The novel opens with the two adult couples—Melanie and Michael, Gus and James—meeting at their favorite Chinese restaurant, called the Happy Family Chinese restaurant. This name does not seem particularly interesting or at all ironic at the beginning of the book, since this is a common American Chinese dish and the families seem to have nothing to complain about. However, when Gus and Michael secretly meet there just months later, towards the end of Chris's trial for Emily's murder, the name and the fact that the reader did not notice it at the outset take on a dark irony.
Melanie Gold's testimony
When asked in court about whether Emily's death could have been a suicide, Melanie Gold strongly opposes this idea. She says, "She wasn't sad; she wasn't depressed; she wasn't crying. She was the same wonderful young woman we'd always known. And she'd never used a gun in her life; she didn't know anything about them. Why would she have tried to shoot herself with one?" (p.403). The reader knows how wrong she is, and sees that her very confidence in her closeness with her daughter led her to miss what was really going on in Emily's life. Chris knows that Emily was sad and crying for an extended amount of weeks, pointing to depression, and he knows further that Emily had taken an interest in guns and even shot one accurately before. While he does not get a chance to respond directly to Melanie, the reader sees how Melanie's emotions are clouding her ability to accurately perceive her daughter and their relationship.
Emily's decision not to leave a note
On the night she has designated for her suicide, Emily contemplates leaving a note behind for her family to find. Since this moment is placed far into the novel, once the reader has experienced through Chris and all of the supporting characters how lengthy and painful the trial has become, there is a dramatic irony in this moment of decision. Emily decides not to leave a note, which would likely have cleared up many things including her plans for suicide without implicating Chris as a murderer. Instead, the police and eventually the jury are left only with testimonies and the facts of the crime scene to make their judgement.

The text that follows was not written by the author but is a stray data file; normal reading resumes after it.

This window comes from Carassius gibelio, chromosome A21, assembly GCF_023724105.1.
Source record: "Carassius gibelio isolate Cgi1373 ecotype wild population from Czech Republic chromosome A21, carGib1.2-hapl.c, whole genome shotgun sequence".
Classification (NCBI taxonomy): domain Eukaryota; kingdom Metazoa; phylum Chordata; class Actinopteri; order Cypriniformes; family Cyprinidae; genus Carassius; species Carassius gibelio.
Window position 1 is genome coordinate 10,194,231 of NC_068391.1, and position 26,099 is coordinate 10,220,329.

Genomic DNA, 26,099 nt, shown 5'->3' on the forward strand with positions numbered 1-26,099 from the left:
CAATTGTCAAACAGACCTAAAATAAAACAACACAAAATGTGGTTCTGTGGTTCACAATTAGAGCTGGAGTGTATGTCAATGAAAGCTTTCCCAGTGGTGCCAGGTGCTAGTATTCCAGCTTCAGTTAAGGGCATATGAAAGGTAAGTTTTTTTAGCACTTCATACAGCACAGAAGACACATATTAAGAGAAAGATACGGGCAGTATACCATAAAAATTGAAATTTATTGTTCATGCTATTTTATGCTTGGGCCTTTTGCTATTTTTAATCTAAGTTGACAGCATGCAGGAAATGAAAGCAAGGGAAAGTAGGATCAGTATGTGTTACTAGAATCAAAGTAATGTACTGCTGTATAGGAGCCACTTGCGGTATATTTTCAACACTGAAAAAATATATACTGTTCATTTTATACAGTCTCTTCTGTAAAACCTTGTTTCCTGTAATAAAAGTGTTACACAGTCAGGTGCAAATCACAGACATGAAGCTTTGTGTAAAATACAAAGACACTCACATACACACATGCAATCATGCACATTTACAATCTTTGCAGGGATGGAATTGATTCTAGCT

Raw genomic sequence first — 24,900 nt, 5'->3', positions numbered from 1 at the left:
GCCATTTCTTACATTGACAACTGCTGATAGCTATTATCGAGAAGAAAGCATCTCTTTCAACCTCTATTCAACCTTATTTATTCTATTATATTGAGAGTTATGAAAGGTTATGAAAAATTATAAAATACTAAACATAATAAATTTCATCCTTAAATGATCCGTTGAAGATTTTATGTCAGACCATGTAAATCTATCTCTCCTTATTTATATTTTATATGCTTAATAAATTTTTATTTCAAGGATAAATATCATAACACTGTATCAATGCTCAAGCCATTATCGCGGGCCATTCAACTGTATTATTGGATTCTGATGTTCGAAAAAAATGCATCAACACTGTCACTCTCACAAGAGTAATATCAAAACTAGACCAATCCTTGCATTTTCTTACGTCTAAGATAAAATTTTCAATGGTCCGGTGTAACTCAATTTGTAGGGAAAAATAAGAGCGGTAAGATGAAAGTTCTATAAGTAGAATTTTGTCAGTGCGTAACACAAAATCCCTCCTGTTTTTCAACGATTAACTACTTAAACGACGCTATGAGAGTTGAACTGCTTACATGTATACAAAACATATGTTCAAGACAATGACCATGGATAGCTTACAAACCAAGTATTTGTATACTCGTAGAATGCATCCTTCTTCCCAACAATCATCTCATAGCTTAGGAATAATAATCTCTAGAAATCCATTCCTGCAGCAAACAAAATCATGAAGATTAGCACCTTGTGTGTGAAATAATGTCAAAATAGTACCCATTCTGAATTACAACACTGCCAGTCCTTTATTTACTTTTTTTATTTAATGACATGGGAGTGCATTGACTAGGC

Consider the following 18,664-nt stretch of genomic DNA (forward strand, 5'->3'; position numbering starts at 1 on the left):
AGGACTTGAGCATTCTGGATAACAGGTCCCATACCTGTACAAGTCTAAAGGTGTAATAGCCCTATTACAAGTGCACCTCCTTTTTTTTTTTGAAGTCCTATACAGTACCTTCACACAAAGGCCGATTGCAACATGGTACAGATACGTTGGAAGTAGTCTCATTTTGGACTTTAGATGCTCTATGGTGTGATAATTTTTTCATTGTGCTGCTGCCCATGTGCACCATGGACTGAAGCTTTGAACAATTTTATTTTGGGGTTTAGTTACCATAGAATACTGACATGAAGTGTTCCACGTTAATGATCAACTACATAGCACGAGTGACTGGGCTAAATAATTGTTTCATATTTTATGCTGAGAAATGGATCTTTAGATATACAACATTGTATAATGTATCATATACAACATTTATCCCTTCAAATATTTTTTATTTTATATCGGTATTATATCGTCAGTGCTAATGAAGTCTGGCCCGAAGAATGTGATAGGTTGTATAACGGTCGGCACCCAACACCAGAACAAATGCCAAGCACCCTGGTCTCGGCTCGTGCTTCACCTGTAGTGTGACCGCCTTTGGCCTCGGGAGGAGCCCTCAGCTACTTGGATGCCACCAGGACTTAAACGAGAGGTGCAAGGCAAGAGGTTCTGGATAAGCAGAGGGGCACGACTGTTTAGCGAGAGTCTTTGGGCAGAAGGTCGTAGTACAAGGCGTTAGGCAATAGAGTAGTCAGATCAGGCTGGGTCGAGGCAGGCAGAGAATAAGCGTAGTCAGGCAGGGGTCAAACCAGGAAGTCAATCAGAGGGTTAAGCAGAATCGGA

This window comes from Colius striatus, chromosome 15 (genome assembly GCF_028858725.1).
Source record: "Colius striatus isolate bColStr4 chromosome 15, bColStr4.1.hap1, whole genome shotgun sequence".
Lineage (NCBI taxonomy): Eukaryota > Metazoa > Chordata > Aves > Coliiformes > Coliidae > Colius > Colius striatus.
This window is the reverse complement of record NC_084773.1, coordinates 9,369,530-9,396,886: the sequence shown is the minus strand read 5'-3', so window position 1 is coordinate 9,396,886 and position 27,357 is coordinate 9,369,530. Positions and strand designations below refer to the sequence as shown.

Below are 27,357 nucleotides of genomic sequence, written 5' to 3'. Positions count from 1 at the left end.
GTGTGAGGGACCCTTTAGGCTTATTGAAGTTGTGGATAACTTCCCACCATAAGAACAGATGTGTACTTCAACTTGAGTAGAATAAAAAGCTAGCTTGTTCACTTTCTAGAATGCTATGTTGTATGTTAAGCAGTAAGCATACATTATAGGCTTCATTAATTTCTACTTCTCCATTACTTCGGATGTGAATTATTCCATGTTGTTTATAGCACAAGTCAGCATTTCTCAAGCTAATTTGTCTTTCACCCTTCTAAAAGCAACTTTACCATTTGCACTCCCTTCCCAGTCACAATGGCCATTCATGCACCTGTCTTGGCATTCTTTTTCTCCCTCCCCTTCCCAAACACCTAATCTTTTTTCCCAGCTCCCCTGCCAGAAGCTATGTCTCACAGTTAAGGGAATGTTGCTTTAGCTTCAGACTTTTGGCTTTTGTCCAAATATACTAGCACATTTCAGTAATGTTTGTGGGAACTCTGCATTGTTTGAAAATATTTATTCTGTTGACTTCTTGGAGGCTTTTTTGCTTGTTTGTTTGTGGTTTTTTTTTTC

"She wanted to end it before other people she loved were hurt" (p.414)
Picoult again writes with dark irony when she says that Emily, "wanted to end it before other people she loved were hurt" (p.414). As we see throughout The Pact, a person's suicide can cause not only grief for all of those surrounding the person, but also practical issues such as determining if the death really was a suicide, which often will implicate those closest to the person. Though Emily truly believes she is saving everyone pain by dying, in reality her death causes a great deal of pain, especially to her mother and Chris, two people she likely cared most about sparing.
The Pact Questions and Answers
The Question and Answer section for The Pact is a great
resource to ask questions, find answers, and discuss the novel.
Sam coped with his failure by working harder than ever. He pushed himself, getting up early in the morning, studying at the library, and pouring over his work with the two girls from his class who'd also failed the test. Next time around, he...